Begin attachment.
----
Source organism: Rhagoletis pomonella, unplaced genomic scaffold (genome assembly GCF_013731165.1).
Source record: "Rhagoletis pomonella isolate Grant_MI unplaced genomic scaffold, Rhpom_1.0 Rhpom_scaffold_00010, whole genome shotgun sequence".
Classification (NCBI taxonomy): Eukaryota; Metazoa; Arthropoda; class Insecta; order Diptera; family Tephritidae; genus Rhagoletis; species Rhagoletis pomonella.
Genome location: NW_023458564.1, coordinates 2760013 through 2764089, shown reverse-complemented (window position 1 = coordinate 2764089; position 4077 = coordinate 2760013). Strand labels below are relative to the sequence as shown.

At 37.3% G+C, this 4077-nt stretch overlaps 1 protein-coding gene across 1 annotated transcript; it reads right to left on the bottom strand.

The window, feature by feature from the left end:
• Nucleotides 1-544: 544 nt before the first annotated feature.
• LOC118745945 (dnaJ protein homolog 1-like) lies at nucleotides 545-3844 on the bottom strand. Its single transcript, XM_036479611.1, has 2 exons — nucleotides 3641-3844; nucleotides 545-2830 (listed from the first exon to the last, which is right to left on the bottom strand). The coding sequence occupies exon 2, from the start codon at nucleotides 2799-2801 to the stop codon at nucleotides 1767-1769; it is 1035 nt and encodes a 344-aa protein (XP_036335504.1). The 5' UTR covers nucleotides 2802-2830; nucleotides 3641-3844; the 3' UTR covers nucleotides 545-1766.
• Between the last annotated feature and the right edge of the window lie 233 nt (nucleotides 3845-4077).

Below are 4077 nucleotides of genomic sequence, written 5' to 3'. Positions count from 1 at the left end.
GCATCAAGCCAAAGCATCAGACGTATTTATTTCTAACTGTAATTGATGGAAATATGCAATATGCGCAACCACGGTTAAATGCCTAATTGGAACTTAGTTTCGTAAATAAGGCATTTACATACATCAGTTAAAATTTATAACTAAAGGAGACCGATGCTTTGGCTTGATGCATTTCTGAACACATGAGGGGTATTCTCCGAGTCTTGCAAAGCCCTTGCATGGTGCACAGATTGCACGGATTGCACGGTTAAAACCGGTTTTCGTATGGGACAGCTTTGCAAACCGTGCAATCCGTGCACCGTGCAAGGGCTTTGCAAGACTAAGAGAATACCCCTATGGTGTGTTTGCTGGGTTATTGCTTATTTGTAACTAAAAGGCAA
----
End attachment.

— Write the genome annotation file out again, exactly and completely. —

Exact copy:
Source organism: Rhagoletis pomonella, unplaced genomic scaffold (genome assembly GCF_013731165.1).
Source record: "Rhagoletis pomonella isolate Grant_MI unplaced genomic scaffold, Rhpom_1.0 Rhpom_scaffold_00010, whole genome shotgun sequence".
Classification (NCBI taxonomy): Eukaryota; Metazoa; Arthropoda; class Insecta; order Diptera; family Tephritidae; genus Rhagoletis; species Rhagoletis pomonella.
Genome location: NW_023458564.1, coordinates 2760013 through 2764089, shown reverse-complemented (window position 1 = coordinate 2764089; position 4077 = coordinate 2760013). Strand labels below are relative to the sequence as shown.

At 37.3% G+C, this 4077-nt stretch overlaps 1 protein-coding gene across 1 annotated transcript; it reads right to left on the bottom strand.

The window, feature by feature from the left end:
• Nucleotides 1-544: 544 nt before the first annotated feature.
• LOC118745945 (dnaJ protein homolog 1-like) lies at nucleotides 545-3844 on the bottom strand. Its single transcript, XM_036479611.1, has 2 exons — nucleotides 3641-3844; nucleotides 545-2830 (listed from the first exon to the last, which is right to left on the bottom strand). The coding sequence occupies exon 2, from the start codon at nucleotides 2799-2801 to the stop codon at nucleotides 1767-1769; it is 1035 nt and encodes a 344-aa protein (XP_036335504.1). The 5' UTR covers nucleotides 2802-2830; nucleotides 3641-3844; the 3' UTR covers nucleotides 545-1766.
• Between the last annotated feature and the right edge of the window lie 233 nt (nucleotides 3845-4077).

Below are 4077 nucleotides of genomic sequence, written 5' to 3'. Positions count from 1 at the left end.
GCATCAAGCCAAAGCATCAGACGTATTTATTTCTAACTGTAATTGATGGAAATATGCAATATGCGCAACCACGGTTAAATGCCTAATTGGAACTTAGTTTCGTAAATAAGGCATTTACATACATCAGTTAAAATTTATAACTAAAGGAGACCGATGCTTTGGCTTGATGCATTTCTGAACACATGAGGGGTATTCTCCGAGTCTTGCAAAGCCCTTGCATGGTGCACAGATTGCACGGATTGCACGGTTAAAACCGGTTTTCGTATGGGACAGCTTTGCAAACCGTGCAATCCGTGCACCGTGCAAGGGCTTTGCAAGACTAAGAGAATACCCCTATGGTGTGTTTGCTGGGTTATTGCTTATTTGTAACTAAAAGGCAA